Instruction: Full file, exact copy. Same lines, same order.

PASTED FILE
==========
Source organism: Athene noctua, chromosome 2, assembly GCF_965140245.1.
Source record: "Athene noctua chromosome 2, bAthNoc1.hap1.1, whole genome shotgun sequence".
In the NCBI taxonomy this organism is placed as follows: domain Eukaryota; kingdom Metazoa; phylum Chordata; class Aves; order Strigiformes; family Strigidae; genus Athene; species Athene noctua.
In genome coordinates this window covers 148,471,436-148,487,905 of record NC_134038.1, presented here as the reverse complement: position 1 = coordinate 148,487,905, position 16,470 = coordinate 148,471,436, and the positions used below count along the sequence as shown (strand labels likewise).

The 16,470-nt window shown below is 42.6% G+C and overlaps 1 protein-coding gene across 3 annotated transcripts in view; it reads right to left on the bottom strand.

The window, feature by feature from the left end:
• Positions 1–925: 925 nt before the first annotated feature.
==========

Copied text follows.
Source organism: Athene noctua, chromosome 2, assembly GCF_965140245.1.
Source record: "Athene noctua chromosome 2, bAthNoc1.hap1.1, whole genome shotgun sequence".
In the NCBI taxonomy this organism is placed as follows: domain Eukaryota; kingdom Metazoa; phylum Chordata; class Aves; order Strigiformes; family Strigidae; genus Athene; species Athene noctua.
In genome coordinates this window covers 148,471,436-148,487,905 of record NC_134038.1, presented here as the reverse complement: position 1 = coordinate 148,487,905, position 16,470 = coordinate 148,471,436, and the positions used below count along the sequence as shown (strand labels likewise).

The 16,470-nt window shown below is 42.6% G+C and overlaps 1 protein-coding gene across 3 annotated transcripts in view; it reads right to left on the bottom strand.

The window, feature by feature from the left end:
• Positions 1–925: 925 nt before the first annotated feature.